The AA-5, after the ubiquitous Cessna 172 and Piper Warrior, is one of the most popular and widely flown basic single engine general aviation types flown over the past 50 years, in spite of a much shorter production life. First conceived by American Aviation, it was based on an earlier design, the AA-1 Yankee Clipper. Having failed to produce a viable 4 seater in the all-new AA-2, American Aviation less ambitiously chose to simply enlarge the AA-1, and the AA-5 resulted.
Almost as soon as the AA-5 commenced production, ownership of American Aviation passed to Grumman, who produced and developed the design until selling its piston division to Gulfstream. Gulfstream only produced the AA-5 for a further year before ceasing production in 1978. Since then American General (1990-1993) and Tiger Aircraft (2001-2006) have also produced airframes in smaller quantities.
The AA-5 design evolved over time, with the original Traveler – distinguishable by its squarer cowling – first being modified by Grumman with a more streamlined cowling, and then further developed as the AA-5A Cheetah with a revised tailplane. The AA-5B Tiger was also introduced in 1974, visually identical to the Cheetah but with a strengthened spar and 180hp instead of the standard 150hp.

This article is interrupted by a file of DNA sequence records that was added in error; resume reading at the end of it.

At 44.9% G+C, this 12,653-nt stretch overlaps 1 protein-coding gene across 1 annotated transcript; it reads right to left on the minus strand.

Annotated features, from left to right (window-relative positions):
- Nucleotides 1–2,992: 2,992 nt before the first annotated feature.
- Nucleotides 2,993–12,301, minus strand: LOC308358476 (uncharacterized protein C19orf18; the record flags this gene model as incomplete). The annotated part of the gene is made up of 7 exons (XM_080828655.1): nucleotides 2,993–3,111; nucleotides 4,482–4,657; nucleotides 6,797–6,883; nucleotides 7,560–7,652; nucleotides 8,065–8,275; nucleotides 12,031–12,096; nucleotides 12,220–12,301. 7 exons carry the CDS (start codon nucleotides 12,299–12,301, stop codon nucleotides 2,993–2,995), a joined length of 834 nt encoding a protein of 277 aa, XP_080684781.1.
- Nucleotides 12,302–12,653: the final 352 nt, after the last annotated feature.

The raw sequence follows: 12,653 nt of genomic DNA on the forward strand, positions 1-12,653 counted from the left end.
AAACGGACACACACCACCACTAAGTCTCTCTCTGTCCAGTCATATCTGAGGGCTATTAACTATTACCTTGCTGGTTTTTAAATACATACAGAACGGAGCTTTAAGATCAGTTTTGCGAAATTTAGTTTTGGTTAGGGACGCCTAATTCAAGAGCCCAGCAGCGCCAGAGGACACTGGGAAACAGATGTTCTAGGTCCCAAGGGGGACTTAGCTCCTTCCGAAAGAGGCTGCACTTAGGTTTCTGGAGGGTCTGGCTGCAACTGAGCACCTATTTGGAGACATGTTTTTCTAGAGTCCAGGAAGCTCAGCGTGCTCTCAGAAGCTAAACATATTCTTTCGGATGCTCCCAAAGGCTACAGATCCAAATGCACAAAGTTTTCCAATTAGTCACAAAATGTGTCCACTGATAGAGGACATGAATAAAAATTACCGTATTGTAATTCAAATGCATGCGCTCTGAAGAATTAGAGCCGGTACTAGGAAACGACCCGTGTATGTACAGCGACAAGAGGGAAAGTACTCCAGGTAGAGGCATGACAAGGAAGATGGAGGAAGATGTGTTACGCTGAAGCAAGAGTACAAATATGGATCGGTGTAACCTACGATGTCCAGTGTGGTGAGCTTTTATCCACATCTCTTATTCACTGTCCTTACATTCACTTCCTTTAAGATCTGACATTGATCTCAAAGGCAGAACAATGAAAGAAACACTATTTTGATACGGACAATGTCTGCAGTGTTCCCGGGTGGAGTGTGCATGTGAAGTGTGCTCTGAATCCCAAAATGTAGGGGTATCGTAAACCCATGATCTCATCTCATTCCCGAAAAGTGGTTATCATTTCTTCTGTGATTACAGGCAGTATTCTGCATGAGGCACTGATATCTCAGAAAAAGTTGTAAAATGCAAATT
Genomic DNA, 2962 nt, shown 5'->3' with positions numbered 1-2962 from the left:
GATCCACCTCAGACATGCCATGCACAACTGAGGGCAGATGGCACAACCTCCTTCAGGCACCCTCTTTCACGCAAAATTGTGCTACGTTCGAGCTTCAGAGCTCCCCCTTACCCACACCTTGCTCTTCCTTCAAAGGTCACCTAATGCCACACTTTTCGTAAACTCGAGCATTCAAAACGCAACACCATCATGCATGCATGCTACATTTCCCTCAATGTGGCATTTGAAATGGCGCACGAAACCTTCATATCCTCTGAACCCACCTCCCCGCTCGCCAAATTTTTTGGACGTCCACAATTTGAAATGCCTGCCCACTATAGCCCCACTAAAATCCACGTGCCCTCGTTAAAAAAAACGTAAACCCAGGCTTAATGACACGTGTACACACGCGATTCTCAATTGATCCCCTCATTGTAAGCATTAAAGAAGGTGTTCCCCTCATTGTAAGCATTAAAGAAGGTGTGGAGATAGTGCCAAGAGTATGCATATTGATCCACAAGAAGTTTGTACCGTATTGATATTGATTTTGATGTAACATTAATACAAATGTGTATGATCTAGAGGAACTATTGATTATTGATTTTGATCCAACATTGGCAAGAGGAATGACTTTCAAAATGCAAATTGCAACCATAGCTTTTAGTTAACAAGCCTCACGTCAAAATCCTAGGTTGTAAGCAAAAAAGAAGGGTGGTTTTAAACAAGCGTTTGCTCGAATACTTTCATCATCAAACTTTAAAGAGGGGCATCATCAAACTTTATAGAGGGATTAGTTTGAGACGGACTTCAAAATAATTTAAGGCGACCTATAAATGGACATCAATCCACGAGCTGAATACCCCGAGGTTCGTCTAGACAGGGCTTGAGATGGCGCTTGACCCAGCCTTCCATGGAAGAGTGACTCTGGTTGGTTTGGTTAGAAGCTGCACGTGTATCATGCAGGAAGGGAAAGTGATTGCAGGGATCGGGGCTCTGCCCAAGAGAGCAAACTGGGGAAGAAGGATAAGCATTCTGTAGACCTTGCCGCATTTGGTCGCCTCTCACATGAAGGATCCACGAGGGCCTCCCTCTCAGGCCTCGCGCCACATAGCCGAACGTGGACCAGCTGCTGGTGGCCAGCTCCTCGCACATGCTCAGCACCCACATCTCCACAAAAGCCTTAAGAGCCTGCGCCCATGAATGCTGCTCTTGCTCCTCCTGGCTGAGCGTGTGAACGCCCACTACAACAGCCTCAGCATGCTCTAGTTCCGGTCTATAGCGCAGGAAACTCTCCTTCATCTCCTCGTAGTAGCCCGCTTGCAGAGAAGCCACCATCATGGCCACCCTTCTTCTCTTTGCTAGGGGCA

The AA-5 is a diminutive and spirited but predictable aircraft to fly and has seen long service as a trainer, with the UK flight school Cabair maintaining a hard-working fleet for many years. Nowadays flying examples are likely to be flown by private owners, who covet its economy, the kudos of the Grumman name and a sliding, fighter-style canopy.
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